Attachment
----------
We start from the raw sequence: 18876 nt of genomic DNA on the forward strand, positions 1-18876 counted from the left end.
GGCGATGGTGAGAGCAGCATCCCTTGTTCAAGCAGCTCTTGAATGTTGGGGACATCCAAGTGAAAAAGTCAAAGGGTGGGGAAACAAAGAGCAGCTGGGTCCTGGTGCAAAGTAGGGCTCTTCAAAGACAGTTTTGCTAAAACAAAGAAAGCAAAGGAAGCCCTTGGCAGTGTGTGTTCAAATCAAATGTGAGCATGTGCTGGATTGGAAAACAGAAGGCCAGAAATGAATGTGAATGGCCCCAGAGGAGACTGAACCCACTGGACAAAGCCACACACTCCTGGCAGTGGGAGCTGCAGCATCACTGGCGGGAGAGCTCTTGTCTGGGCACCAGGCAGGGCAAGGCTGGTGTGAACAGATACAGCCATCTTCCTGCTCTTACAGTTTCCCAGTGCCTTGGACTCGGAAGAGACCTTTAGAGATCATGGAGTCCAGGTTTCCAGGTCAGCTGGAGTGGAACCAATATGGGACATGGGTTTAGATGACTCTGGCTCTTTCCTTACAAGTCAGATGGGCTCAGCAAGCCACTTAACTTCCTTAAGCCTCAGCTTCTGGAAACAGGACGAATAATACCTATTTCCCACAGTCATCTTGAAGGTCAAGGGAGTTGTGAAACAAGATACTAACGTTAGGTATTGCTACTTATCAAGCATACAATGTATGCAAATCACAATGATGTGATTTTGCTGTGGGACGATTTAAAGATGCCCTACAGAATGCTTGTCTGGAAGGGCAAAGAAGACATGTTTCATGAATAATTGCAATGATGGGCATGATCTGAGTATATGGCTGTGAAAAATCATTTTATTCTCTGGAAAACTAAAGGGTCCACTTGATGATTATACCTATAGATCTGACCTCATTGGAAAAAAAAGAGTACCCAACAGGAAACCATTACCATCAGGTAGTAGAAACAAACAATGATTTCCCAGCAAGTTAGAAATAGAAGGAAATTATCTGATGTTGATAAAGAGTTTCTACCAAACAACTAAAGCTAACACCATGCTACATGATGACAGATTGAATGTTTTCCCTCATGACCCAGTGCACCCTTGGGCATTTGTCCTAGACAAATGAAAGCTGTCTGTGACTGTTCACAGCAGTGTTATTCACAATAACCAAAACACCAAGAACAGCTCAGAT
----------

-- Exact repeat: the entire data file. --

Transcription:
We start from the raw sequence: 18876 nt of genomic DNA on the forward strand, positions 1-18876 counted from the left end.
GGCGATGGTGAGAGCAGCATCCCTTGTTCAAGCAGCTCTTGAATGTTGGGGACATCCAAGTGAAAAAGTCAAAGGGTGGGGAAACAAAGAGCAGCTGGGTCCTGGTGCAAAGTAGGGCTCTTCAAAGACAGTTTTGCTAAAACAAAGAAAGCAAAGGAAGCCCTTGGCAGTGTGTGTTCAAATCAAATGTGAGCATGTGCTGGATTGGAAAACAGAAGGCCAGAAATGAATGTGAATGGCCCCAGAGGAGACTGAACCCACTGGACAAAGCCACACACTCCTGGCAGTGGGAGCTGCAGCATCACTGGCGGGAGAGCTCTTGTCTGGGCACCAGGCAGGGCAAGGCTGGTGTGAACAGATACAGCCATCTTCCTGCTCTTACAGTTTCCCAGTGCCTTGGACTCGGAAGAGACCTTTAGAGATCATGGAGTCCAGGTTTCCAGGTCAGCTGGAGTGGAACCAATATGGGACATGGGTTTAGATGACTCTGGCTCTTTCCTTACAAGTCAGATGGGCTCAGCAAGCCACTTAACTTCCTTAAGCCTCAGCTTCTGGAAACAGGACGAATAATACCTATTTCCCACAGTCATCTTGAAGGTCAAGGGAGTTGTGAAACAAGATACTAACGTTAGGTATTGCTACTTATCAAGCATACAATGTATGCAAATCACAATGATGTGATTTTGCTGTGGGACGATTTAAAGATGCCCTACAGAATGCTTGTCTGGAAGGGCAAAGAAGACATGTTTCATGAATAATTGCAATGATGGGCATGATCTGAGTATATGGCTGTGAAAAATCATTTTATTCTCTGGAAAACTAAAGGGTCCACTTGATGATTATACCTATAGATCTGACCTCATTGGAAAAAAAAGAGTACCCAACAGGAAACCATTACCATCAGGTAGTAGAAACAAACAATGATTTCCCAGCAAGTTAGAAATAGAAGGAAATTATCTGATGTTGATAAAGAGTTTCTACCAAACAACTAAAGCTAACACCATGCTACATGATGACAGATTGAATGTTTTCCCTCATGACCCAGTGCACCCTTGGGCATTTGTCCTAGACAAATGAAAGCTGTCTGTGACTGTTCACAGCAGTGTTATTCACAATAACCAAAACACCAAGAACAGCTCAGAT